Algeria Country Report: Bertelsmann Foundation Transformation Index

Research output: Book/ReportCommissioned report

Abstract

The Arab Spring, celebrating fifty years of independence and the risks of returning terrorism with turmoil in Libya, the rise of the Islamic State and tensions across the Sahel, all impact on the political, economic and social stability of Algeria.
Following the Arab Spring, the Algerian government lifted the state of emergency in 2011, after two decades. The government also introduced a number of political and legal reforms for associations, political parties, elections and the media in 2012. In the following years however, despite numerous consultations, there appears to have been no significant reform to the institutions, to anti-corruption initiatives or the public administration, which were undoubtedly significant challenges to achieve.
The re-election of President Bouteflika in 2014, despite his failing health and age, has created much frustration. Opposition parties, now united under the Coordination nationale pour les Libertés et la transition démocratique (the National Coordination for Freedom and Democratic Transition), having boycotted the election and the ongoing constitutional revision process, continue to put pressure on the government demanding a transition. These parties do not appear however to have much support in the population, and many civil society groups are participating in the reflection about the constitution.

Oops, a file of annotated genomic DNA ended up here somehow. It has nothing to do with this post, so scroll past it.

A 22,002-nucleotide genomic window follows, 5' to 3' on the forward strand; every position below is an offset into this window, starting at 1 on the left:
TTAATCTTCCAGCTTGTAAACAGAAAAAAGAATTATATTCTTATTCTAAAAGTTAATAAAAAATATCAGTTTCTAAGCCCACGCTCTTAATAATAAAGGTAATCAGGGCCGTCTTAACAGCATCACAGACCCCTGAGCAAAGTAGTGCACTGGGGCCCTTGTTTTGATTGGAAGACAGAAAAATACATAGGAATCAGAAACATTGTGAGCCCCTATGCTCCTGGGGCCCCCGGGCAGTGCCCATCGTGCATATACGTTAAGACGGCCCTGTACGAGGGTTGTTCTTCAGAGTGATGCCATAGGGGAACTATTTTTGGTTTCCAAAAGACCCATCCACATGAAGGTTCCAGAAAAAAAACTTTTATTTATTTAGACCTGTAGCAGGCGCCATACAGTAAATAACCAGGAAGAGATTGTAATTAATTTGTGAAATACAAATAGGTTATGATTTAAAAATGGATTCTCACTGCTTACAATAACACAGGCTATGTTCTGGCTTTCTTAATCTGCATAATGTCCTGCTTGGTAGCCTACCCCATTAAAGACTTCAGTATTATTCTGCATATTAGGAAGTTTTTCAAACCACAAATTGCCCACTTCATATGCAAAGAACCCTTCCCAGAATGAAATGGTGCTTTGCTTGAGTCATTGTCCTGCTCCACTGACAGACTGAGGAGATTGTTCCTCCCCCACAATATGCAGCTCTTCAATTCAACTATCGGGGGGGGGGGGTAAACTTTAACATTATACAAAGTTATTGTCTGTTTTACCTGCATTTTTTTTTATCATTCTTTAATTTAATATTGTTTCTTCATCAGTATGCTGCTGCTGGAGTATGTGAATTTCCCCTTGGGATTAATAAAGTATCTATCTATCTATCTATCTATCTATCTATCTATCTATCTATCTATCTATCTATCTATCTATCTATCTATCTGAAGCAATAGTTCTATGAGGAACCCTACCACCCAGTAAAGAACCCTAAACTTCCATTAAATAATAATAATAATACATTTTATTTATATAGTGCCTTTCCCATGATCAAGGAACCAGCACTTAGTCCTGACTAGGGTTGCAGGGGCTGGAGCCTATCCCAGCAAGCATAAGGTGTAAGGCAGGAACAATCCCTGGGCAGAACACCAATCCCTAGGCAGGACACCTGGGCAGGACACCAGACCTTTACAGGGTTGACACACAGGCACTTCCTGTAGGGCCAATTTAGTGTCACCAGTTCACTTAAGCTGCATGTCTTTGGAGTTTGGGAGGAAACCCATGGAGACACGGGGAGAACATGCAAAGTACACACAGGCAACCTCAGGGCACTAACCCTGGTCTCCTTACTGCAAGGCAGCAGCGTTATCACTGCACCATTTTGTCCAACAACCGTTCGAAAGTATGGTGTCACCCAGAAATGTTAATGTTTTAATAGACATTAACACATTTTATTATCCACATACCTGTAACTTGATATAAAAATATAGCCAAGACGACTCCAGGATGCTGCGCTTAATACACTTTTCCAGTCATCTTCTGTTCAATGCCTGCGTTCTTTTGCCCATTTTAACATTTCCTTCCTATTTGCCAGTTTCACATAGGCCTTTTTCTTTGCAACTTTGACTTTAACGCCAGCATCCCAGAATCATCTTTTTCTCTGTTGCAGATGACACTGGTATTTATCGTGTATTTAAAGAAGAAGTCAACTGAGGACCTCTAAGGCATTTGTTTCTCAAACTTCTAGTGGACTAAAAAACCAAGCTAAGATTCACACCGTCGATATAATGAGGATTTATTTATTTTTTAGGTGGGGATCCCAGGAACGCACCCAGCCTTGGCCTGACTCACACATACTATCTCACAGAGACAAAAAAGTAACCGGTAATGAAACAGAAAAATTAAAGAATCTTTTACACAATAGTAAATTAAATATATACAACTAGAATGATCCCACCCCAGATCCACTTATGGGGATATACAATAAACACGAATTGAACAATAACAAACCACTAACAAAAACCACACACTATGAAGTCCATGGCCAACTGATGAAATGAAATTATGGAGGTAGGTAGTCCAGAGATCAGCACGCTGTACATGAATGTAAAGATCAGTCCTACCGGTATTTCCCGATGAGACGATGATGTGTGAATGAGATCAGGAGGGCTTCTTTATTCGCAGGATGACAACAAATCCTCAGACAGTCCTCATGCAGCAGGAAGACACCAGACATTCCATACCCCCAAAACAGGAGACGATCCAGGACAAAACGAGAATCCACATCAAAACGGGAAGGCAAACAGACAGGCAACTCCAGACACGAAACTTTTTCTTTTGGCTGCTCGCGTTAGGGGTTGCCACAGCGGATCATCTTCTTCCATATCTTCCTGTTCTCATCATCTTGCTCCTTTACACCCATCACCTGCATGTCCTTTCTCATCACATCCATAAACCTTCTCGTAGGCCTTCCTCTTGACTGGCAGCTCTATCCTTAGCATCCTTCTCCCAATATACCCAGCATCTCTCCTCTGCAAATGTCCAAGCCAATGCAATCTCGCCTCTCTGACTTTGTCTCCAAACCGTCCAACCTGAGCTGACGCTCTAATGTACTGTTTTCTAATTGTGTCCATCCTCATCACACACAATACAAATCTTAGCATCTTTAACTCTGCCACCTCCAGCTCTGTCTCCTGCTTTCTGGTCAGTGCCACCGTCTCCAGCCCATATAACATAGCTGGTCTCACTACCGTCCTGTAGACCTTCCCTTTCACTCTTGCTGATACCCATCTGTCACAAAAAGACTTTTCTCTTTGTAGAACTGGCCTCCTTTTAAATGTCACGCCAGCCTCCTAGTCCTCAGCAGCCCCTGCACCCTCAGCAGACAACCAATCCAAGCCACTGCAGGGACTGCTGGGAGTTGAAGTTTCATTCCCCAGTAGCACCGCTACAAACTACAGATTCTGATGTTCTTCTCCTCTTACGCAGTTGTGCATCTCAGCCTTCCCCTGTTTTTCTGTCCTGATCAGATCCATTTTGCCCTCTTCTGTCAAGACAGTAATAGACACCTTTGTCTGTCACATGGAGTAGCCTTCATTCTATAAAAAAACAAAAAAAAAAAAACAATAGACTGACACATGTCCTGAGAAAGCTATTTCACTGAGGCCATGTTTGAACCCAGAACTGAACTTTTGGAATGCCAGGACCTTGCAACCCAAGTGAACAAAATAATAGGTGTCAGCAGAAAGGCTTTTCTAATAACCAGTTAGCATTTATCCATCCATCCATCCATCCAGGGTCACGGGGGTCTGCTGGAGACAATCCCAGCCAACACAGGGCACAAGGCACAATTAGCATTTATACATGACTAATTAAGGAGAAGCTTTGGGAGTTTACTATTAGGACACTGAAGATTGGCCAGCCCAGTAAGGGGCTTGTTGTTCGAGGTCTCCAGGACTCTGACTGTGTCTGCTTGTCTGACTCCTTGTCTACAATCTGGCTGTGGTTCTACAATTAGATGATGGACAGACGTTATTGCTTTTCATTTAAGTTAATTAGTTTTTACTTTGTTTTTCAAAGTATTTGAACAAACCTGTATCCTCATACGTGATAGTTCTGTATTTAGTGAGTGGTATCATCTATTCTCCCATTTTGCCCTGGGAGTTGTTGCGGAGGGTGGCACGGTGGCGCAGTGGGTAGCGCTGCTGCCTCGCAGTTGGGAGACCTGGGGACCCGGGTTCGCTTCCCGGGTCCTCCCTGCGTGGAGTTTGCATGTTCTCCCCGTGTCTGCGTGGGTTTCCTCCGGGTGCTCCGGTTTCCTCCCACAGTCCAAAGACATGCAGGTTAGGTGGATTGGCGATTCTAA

In terms of economic reforms, the government continues to make advances. The prime minister is actively seeking to improve foreign investment and bilateral trade cooperation. Franco-Algerian cooperation is improving and the opening of the Renault production factory in Oran is symbolic of this. The public sector and hydrocarbon wealth still dominate the economy. Declining international oil prices in 2014 and 2015 create fears for the medium term stability of the Algerian economy and the government‘s five year national development plans. Changes to the hydrocarbon laws in 2013 to allow fracking for shale gas have been pursued by the government as a solution to this. However, lack of consultation of the local population and perceived risks of environmental degradation have led to mobilization across the country in protest. Previous commitments to invest in renewable energies appear to have suffered as a result.
In political terms, Algeria continues to experience low level unrest and strikes. Sporadic demonstrations continue across the country. The government reacts with a combination of public consultations and short term subsidies. The legislative elections of 2012 saw EU observers for the first time in Algeria, however this was not repeated for the 2014 presidential election. The presidency continues to carry out its constitutional reform project and consultations which should lead to a strengthening of the executive and legislative institutions.
In security terms, Algeria remains in a difficult situation. The fall of the Gaddafi regime and the dispersal of its arms across the Sahel have created deep instability at Algeria’s borders. As a result, Algeria will be heavily committed in its fight against national and international terrorism. Algeria has increased its defence budget to over €10 billion in 2015, now the largest in Africa.
Original languageEnglish
PublisherBertelsmann Foundation
Commissioning bodyBertelsmann Foundation
Publication statusPublished - Jan 2016

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